At least, for foodies, Zagat says.
Via Boston Restaurant Talk.
Boylston Street? Ick.
Other recent howlers: calling Spiga in Needham one of Boston's top-five "power lunch" places, Bangkok City near Symphony one of the city's five best Thai joints, and La Campania in Waltham one of the city's ten best restaurants.
The food I ate there was superb. It was simply awesome.
Boylston St makes me physically and psychologically ill. The whole B.B. makes me physically and psychologically ill. My blood pressure always dramatically decreases after getting out of the B.B., especially Boylston or Newbury St.
Yep. I'd head to Hyde/Jackson, BHA, or Dot Ave. if I wanted good food.
Is shamefully overlooked by so many people and organizations when it comes to food. If you want a "foodie" experience, start in Lower Mills and work your way to Broadway.
When you hit Broadway, take a right and check out some of the great places on West Broadway that have been springing up over the past few years.
Just the other way around. Here's where I went: Sugarbowl Cafe, Shanti, Pho So, Blarney Stone, Dot2Dot, Mrs. Jones.
Dunno if that counts as a "foodie" experience, but it was interesting. What'd I miss?
How snotty! I'd never say any neighborhood in Boston makes me physically and psychologically ill. Anything else bothering you?
It's 19,357 miles long, and makes 15 right-angle turns.
Do people actually call themselves foodies? huh.
I wouldn't call Boylston St. the dining bee's knees of Boston, but there is a little bit for everyone. Parish Cafe at Boylston and Arlington is delicious and low-key. Eastern Standard is really good when they've got their act together, otherwise it's a miss. Petit Robert is tasty yet fussy though worth it for the charming waiters. Forum, L'espalier and Towne are beautiful spaces, but of course over-priced. Back Bay Social Club is okay... didn't appreciate the bartender blaring Fox News the last time I was there. Eh. Could go on and on.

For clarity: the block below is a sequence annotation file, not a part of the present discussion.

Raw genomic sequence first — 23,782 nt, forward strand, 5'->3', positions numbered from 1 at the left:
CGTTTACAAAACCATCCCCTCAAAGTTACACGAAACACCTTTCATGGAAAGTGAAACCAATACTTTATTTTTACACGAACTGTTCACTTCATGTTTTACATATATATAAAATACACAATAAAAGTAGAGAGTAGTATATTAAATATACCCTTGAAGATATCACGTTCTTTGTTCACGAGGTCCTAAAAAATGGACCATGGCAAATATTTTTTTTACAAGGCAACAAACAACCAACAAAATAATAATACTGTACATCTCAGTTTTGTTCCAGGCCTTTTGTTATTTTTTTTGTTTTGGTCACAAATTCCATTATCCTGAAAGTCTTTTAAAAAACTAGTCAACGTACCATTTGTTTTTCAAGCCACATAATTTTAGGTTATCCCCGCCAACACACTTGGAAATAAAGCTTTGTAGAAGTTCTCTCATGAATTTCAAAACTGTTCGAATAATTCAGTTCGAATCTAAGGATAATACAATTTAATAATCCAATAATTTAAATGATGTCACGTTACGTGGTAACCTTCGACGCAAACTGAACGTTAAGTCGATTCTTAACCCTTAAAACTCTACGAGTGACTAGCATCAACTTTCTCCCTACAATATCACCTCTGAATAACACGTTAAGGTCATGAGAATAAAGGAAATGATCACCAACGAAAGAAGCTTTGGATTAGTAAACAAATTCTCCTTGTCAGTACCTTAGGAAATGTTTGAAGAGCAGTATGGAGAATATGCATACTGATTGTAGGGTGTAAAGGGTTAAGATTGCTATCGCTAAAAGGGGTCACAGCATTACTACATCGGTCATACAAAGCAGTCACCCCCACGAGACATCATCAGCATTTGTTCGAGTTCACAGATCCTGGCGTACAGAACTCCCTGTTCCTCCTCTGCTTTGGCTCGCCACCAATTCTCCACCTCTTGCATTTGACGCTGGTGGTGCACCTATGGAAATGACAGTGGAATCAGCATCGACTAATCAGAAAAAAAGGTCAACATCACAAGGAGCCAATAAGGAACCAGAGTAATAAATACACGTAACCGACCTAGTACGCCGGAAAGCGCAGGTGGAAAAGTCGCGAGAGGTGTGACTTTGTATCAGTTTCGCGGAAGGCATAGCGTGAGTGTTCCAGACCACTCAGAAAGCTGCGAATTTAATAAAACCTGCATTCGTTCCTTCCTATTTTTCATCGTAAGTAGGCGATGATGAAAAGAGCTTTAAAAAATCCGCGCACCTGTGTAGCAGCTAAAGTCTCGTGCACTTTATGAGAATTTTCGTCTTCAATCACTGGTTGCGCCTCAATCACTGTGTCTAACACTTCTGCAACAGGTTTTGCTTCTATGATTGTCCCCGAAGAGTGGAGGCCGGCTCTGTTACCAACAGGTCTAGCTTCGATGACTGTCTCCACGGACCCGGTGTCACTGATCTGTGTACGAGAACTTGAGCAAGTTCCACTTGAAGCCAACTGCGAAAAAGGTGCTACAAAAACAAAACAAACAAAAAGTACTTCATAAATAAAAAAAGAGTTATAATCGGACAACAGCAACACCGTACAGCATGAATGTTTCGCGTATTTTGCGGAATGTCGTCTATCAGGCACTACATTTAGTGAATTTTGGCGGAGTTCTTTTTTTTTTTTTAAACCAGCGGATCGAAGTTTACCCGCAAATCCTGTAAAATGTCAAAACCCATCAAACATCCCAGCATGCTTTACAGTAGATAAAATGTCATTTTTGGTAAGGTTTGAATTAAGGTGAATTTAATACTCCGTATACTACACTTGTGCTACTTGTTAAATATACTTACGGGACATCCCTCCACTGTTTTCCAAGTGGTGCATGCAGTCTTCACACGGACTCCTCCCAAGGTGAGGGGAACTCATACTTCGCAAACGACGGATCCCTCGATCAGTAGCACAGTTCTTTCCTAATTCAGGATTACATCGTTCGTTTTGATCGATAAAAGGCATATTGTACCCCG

My go-to spot for lunch is Piattini on Newbury, especially if you can score an outside table. Hearty pasta dishes with fresh tasting ingredients and they don't overcharge for a glass of red wine.
Indeed they do. Kind of like furries, but with more disposable income.
Why do you include ES and Petit Robert? A broad definition of Boylston Street, right?
I find Towne and BBSC to be completely insufferable. They do make for great dbag-watching, though. Speaking of dbags, anyone who refers to themselves as a foodie has a 99 percent chance of being one.
Included ES and Petit Robert because they are on Boylston and the article specifically mentioned Fenway restaurants on Boylston and I've eaten at both. So what?
Have you tried Parish Cafe? No pretension, just good food.
re: ER and PR on Boylston.
Scratch that, I'm a dumbass.
or border a W town. They also tend to be wineys too. They know more about wine than I have forgotten about beer.
Yes, Foodies live in towns that start with "W"
Uhhh, sure, whatever you say....
Where's Washington Street in Roslindale? The Pleasant, Brannelly's, The Pet Cabaret (if you like your meats really fresh...)
I think Centre St in West Roxbury is the real gem, where every restaurant has its own bank right next door for your convenience.